Wednesday, April 11, 2007

BOOK: Got by D

Got (Seven Weapon Arsenal) by D
The Armory (imprint of Akashic Books), New York, 2006

Got is the debut novel from The Armory, the new “urban noir” imprint of independent publisher Akashic Books (Akashic’s tag is “dedicated to the reverse gentrification of the literary world”). The specific genre label seems deliberate, a nod to controversies that swirl around the genre’s other names, “street lit” and “gangsta lit,” questions about the genre’s literary values and social impact.

Which I only mention because it would be disingenuous not to, just as it would be disingenuous to shrug off my white privilege coloring my perspective of a predominantly African-American literary form.

And which I won’t dwell on because it seems patronizing, seems to take a different tone than any teeth-gnashing over the nihilism and questionably literariness of Nick McDonnell or Bret Easton Ellis and its effect on 15- to 25-year-old white kids.

This novel rises above such concerns, or perhaps more accurately blasts past them. It is high-energy, swiftly-paced noir, gritty and violent without being gratuitous, grim but not nihilistic, a narrative pull that understands desperation is another kind of hope.

Got is written in second-person, which works so perfectly for noir that I’m surprised I haven’t come across it before. Second-person is risky, can devolve into gimmick if not handled with a deft touch, and this is the most consistent and effective application I’ve read since Italo Calvino’s If On a Winter’s Night a Traveller.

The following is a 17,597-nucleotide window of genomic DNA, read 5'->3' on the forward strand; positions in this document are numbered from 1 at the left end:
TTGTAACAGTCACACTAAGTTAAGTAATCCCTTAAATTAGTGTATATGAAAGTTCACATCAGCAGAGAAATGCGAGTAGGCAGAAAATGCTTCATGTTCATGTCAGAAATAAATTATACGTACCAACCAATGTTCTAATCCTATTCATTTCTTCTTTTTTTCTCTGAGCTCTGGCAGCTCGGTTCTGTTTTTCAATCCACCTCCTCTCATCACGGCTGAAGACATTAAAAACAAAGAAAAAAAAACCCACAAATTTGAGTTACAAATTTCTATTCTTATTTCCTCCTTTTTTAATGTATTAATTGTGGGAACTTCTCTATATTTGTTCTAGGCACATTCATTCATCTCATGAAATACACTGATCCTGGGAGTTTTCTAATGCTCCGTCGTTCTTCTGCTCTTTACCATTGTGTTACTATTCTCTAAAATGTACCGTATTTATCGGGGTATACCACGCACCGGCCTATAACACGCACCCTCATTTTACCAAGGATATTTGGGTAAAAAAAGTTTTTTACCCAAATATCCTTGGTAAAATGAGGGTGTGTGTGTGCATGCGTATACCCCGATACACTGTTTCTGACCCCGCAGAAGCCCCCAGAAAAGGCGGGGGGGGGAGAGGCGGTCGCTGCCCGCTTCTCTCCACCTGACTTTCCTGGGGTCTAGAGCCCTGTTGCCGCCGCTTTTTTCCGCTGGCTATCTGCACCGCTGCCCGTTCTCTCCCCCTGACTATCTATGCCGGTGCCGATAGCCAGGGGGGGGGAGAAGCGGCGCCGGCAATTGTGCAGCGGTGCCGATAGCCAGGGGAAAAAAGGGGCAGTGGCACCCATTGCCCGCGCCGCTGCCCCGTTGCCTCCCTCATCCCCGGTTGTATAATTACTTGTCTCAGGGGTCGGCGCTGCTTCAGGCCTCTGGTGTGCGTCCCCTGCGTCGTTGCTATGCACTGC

The immediacy created by the second-person voice drives the story. You’re a college student and part-time bagman for the city’s toughest boss, and, as the story opens, you’re in the middle of a VIP session with your favorite stripper, backpack of your bosses cash at your side. The moment she concludes your special customer treatment, you notice the bag is gone. A foot chase, shotgun blast to the chest, and violent meeting with your boss later, you’re on the street with the rest of the night to retrieve the cash.

The story is a runaway train from there, barreling through forged and broken alliances, old grudges, and wholesale gang warfare. And yet you, the narrator, remain central, never overcome by events. The narrator is a warrior, has fought for a lifetime against inevitability, unwilling to be defined merely by his abusive home life with his parents, the brutal murder of his loving adoptive parents, the realities of getting by on the streets. He is fighting for his conception of himself as a person of worth, a college student, not just another punk. He fights for his right to self-determination.

There is a spirit that pervades this book that violence isn’t inevitable, but the product of choice, even when the choices life lays out are dire. It is a short novel that crackles with energy, yanks the reader out of his seat and into a headlong plunge, but leaves in its wake a deeper resonance, meaning that seethes up out of the muscle memories of the sprint.

reviewed by Jim Jewell, 484 words



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